Anatomy and Physiology: Urinary System
Terms in this set (8)
Inferior Vena Cava
The renal arteries normally arise off the side of the abdominal aorta, immediately below the superior mesenteric artery, and supply the kidneys with blood. Each is directed across the crus of the diaphragm, so as to form nearly a right angle with the aorta.
There are two renal veins, a left and a right. They branch off the inferior vena cava and drain oxygen-depleted blood from the kidneys. As they enter the kidneys, each vein separates into two parts.
The kidneys are a pair of bean-shaped organs found along the posterior wall of the abdominal cavity. The left kidney is located slightly higher than the right kidney because the right side of the liver is much larger than the left side.
The kidneys filter metabolic wastes, excess ions, and chemicals from the blood to form urine.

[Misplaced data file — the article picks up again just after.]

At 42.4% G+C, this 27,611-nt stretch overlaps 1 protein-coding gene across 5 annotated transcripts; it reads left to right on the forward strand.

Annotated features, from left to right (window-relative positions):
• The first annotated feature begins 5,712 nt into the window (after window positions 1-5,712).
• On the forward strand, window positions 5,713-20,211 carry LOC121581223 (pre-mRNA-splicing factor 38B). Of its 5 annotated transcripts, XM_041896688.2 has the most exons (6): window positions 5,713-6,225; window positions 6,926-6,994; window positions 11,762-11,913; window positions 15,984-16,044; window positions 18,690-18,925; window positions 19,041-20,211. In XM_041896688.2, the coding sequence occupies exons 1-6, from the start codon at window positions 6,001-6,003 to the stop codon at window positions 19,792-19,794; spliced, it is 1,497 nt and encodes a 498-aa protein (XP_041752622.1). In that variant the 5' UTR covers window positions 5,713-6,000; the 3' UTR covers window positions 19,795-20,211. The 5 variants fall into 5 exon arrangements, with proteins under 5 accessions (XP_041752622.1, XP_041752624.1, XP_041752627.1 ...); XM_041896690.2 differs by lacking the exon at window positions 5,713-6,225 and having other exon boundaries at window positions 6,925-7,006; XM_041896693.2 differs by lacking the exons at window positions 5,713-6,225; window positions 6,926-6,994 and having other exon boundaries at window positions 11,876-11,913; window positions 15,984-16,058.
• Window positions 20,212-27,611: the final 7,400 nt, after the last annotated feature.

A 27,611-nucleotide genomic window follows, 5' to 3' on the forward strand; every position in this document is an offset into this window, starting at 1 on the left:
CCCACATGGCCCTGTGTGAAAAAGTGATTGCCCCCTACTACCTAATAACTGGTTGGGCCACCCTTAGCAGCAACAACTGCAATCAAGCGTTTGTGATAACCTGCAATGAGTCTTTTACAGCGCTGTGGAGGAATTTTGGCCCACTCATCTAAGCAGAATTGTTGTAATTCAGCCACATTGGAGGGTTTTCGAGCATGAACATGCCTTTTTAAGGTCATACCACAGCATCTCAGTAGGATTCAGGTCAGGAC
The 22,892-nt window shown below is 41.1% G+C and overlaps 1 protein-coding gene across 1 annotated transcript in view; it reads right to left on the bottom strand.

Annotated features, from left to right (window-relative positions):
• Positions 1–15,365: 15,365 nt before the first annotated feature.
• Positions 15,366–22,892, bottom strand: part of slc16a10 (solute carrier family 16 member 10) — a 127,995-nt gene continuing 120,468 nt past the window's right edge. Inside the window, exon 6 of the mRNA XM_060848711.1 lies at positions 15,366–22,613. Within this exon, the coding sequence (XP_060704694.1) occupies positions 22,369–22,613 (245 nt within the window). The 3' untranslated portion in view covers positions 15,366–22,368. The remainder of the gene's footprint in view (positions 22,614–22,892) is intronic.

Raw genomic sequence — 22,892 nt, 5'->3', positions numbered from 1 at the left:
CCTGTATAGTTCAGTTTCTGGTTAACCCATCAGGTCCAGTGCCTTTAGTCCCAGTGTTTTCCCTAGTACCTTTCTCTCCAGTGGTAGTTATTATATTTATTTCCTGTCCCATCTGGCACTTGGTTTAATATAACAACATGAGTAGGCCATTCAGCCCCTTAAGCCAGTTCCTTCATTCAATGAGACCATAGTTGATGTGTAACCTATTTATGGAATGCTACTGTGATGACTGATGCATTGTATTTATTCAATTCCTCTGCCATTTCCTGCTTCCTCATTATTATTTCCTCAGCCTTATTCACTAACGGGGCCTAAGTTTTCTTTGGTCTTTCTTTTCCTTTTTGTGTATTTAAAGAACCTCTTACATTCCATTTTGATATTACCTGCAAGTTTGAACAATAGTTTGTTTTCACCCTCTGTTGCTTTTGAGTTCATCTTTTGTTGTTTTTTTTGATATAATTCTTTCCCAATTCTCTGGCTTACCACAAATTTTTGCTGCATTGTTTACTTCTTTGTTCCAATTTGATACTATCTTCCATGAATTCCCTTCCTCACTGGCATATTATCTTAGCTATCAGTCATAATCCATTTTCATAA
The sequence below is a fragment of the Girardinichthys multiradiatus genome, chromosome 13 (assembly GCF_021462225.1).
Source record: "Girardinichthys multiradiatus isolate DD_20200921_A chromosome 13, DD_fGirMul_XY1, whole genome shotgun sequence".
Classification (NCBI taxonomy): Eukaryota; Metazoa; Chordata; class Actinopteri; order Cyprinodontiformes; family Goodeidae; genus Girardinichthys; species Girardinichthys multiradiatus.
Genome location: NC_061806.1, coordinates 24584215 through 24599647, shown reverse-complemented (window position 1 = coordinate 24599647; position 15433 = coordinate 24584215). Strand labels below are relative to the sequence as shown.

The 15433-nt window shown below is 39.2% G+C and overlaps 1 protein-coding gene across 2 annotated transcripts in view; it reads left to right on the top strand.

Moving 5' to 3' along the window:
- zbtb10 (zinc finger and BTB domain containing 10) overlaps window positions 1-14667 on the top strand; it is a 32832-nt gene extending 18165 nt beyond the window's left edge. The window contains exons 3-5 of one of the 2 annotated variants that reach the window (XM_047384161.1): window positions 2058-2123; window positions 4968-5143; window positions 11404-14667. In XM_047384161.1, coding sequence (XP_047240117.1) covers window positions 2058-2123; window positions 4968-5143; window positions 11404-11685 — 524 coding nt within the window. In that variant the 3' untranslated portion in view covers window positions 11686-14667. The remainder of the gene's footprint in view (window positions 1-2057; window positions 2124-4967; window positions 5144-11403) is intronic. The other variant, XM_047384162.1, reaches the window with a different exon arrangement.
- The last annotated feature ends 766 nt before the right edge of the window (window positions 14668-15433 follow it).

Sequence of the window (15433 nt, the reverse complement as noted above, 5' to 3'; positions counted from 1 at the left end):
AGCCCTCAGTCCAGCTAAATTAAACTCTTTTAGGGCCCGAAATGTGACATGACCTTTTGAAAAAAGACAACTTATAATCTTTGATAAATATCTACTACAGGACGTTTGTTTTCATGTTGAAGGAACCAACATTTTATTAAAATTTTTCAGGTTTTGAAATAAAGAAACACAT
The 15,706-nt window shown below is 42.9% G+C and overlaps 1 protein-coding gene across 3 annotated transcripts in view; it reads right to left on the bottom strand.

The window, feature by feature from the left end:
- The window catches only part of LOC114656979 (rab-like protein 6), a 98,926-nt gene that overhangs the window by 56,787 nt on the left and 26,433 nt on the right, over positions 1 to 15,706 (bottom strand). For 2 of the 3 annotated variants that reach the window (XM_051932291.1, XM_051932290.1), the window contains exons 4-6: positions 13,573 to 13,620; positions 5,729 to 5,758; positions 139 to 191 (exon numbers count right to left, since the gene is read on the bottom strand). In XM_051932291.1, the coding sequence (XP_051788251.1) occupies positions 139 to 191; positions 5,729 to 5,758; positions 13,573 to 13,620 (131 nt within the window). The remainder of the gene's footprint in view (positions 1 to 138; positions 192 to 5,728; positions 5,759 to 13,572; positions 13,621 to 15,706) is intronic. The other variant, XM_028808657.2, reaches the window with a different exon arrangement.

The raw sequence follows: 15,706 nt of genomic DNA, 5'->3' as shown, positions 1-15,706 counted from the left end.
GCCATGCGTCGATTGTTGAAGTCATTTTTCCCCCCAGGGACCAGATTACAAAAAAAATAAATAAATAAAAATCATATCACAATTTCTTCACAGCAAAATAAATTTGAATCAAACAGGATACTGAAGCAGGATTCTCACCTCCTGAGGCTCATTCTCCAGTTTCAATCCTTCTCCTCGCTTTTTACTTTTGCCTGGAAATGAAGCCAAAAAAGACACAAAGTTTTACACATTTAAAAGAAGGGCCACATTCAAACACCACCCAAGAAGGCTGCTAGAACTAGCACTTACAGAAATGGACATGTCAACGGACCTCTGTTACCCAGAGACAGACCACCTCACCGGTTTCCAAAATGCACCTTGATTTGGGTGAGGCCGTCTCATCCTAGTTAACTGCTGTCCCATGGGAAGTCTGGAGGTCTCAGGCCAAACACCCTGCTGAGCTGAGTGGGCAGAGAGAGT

The ureters are a pair of tubes that carry urine from the kidneys to the urinary bladder.
Gravity and peristalsis of smooth muscle tissue in the walls of the ureters move urine toward the urinary bladder.
The urinary bladder is a sac-like hollow organ used for the storage of urine. The urinary bladder is located along the body's midline at the inferior end of the pelvis. Urine entering the urinary bladder from the ureters slowly fills the hollow space of the bladder and stretches its elastic walls. The walls of the bladder allow it to stretch to hold anywhere from 600 to 800 milliliters of urine.
The urethra is the tube through which urine passes from the bladder to the exterior of the body. The female urethra is around 2 inches long and ends inferior to the clitoris and superior to the vaginal opening. In males, the urethra is around 8 to 10 inches long and ends at the tip of the penis. The urethra is also an organ of the male reproductive system as it carries sperm out of the body through the penis.